World Bulletin / News Desk
Regularly crammed with tourists from around the world, Sultanahmet is the heart of Istanbul's historic old town.
Designated as a UNESCO World Heritage Site in 1985, Sultanahmet is up one of Istanbul's oldest settlements. The district's main streets start at the Hippodrome - today named Sultanahmet Square - and follow the slopes of the hills.
Topkapi Palace, Hagia Sophia and the Blue Mosque are the district's landmarks and are surrounded by others, like Binbirdirek Cistern, Istanbul Archeological Museums, the Museum of Turkish and Islamic Art, Great Palace Mosaic Museum, Gulhane Park, Arasta Bazaar and the German fountain.
The Hippodrome of Constantinople - also called Horse Square - was a circus that was the sporting and social centre of Constantinople, capital of the Byzantine Empire. In the Hellenistic, Roman and Byzantine eras, horse racing and chariot racing were very popular.
Four teams took part in the chariot races, each one financially supported by a different political party within the Roman, Byzantine Senate and huge amounts were bet on the races. Besides chariot races and gladiator fights with wild animals, there were performances by musicians, dancers and acrobats.
The original ground level of the Hippodrome was about 5 meters lower than the present surface. Three monuments including Egyptian Obelisk, the Serpent Column and the Walled Obelisk, have remained to present. The area is important in terms of witnessing both the Byzantine and Turkish eras.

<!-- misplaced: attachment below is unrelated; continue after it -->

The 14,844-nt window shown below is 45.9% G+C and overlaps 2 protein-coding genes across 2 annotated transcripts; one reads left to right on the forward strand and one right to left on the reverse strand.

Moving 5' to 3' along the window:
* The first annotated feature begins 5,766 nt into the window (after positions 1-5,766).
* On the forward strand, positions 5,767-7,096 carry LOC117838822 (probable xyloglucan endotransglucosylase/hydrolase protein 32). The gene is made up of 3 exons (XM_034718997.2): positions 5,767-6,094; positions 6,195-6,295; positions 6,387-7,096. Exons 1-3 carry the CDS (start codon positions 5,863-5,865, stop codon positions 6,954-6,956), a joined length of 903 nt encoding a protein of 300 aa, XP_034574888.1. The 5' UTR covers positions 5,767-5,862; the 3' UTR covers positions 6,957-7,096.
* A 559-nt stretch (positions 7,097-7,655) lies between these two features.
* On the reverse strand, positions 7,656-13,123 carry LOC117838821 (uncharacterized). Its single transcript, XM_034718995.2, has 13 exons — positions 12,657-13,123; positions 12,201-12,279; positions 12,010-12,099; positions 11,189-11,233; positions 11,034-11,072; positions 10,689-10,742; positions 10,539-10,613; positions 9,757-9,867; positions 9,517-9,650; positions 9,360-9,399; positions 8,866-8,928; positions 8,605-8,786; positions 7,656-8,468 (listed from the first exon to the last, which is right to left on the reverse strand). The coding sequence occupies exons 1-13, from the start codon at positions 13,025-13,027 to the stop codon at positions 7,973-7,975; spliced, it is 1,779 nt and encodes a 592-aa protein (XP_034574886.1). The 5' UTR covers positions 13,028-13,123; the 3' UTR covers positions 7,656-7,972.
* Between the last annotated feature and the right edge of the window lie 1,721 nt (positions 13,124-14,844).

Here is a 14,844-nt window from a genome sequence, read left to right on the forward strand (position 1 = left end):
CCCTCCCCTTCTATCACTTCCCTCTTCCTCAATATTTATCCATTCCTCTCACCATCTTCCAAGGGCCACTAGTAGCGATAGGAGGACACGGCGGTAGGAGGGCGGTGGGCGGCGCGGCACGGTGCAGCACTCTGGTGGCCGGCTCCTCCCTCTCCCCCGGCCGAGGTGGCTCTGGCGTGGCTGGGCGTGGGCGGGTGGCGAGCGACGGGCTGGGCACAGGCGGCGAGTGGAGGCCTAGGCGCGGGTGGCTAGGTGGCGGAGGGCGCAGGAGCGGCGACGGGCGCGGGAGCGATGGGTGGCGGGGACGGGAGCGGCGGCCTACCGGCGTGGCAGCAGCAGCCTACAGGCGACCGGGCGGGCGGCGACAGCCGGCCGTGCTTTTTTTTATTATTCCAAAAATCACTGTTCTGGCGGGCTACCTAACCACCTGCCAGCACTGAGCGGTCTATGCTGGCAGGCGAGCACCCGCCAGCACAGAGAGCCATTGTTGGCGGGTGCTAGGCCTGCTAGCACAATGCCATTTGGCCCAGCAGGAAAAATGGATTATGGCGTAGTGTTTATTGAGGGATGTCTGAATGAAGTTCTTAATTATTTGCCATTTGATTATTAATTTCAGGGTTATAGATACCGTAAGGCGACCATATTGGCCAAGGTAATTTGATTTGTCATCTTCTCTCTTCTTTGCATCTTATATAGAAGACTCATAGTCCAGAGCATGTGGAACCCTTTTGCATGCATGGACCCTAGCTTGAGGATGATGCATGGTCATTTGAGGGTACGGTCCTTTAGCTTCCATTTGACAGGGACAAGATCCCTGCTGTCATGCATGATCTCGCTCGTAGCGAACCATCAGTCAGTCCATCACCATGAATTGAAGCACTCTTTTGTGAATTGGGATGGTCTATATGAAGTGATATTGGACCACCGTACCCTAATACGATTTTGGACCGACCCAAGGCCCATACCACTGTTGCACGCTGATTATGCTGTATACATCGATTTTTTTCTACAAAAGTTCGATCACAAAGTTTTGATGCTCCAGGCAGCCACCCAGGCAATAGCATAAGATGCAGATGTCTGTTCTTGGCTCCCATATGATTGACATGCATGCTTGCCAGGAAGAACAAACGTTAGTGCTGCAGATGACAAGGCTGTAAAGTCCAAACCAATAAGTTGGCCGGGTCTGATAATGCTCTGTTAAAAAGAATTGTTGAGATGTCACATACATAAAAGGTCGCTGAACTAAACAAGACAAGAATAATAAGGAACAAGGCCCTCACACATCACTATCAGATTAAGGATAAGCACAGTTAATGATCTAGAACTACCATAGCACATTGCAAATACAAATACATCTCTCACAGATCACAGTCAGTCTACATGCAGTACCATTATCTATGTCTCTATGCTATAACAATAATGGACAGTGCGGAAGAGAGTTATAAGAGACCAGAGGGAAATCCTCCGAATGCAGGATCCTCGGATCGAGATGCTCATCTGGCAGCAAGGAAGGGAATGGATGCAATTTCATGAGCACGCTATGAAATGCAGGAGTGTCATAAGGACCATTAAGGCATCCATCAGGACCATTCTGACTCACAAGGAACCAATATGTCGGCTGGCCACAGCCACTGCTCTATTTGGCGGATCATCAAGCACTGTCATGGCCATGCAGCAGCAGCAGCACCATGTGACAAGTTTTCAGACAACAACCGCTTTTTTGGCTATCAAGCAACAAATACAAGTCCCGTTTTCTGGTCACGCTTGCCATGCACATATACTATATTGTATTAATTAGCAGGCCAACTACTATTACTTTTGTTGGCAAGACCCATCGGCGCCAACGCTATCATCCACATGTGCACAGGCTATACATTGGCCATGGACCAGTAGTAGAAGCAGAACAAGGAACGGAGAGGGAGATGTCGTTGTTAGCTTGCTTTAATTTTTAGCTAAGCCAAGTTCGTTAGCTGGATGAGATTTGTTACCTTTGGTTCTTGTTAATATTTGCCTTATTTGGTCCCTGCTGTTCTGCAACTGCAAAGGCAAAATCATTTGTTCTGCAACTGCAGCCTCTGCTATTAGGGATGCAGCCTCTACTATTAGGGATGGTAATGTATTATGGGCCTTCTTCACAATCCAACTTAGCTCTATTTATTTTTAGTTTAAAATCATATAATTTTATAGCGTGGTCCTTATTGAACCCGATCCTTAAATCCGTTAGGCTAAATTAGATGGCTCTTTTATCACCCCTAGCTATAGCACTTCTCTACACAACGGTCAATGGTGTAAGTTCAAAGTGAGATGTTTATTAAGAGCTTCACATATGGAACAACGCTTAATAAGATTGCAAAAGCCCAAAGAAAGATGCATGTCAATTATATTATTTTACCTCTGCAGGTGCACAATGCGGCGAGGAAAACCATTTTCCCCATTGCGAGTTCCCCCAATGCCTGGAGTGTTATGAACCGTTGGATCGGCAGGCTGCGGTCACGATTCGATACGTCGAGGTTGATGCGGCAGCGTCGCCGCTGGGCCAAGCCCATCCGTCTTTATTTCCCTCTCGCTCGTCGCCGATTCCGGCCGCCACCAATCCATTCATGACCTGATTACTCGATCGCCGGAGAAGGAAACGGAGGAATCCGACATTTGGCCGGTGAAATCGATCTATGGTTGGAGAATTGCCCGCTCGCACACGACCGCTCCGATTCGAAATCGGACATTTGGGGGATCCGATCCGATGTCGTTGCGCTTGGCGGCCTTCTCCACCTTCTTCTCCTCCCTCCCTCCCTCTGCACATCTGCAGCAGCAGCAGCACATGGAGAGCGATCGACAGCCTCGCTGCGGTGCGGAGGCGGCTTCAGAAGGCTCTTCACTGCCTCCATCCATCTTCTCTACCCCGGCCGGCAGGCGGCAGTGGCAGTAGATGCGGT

Sultan Ahmet mosque, or the Blue Mosque, is one of the Ottoman imperial mosques in Istanbul and incorporates classical Ottoman and some Byzantine elements.
It is the only mosque in Istanbul with a design that incorporates six minarets, 21,043 handmade ceramic tiles and more than fifty different tulip designs decorated its interior.
Topkapi Palace is the other important monument of Sultanahmet, which is also situated near the Hippodrome. It is the largest and oldest palace in the world to survive to the present but became a museum in 1924 at Mustafa Kamal Ataturk's request.
The Hagia Sophia - another landmark of both Sultanahmet and Istanbul - sits opposite the Blue Mosque. Designed as a Christian basilica in the 6th century by Anthemios of Tralles and Isidoros of Miletus, it was chosen as a world heritage site by UNESCO and is one of the most prominent surviving monuments in the world.
For visitors, the district of Sultanahmet, which took its name from Sultan Ahmet I who ordered the building of the Blue Mosques, there are dozens of restaurants and a number of hotels in all price ranges. The streets are lined with shops and mansions.
Sultanahmet is very special place, a tourist from Latvia said adding, "Your culture is different. We don't have a kind of square. Here has a special feeling. There is something special in this place."Güncelleme Tarihi: 23 Ocak 2014, 13:03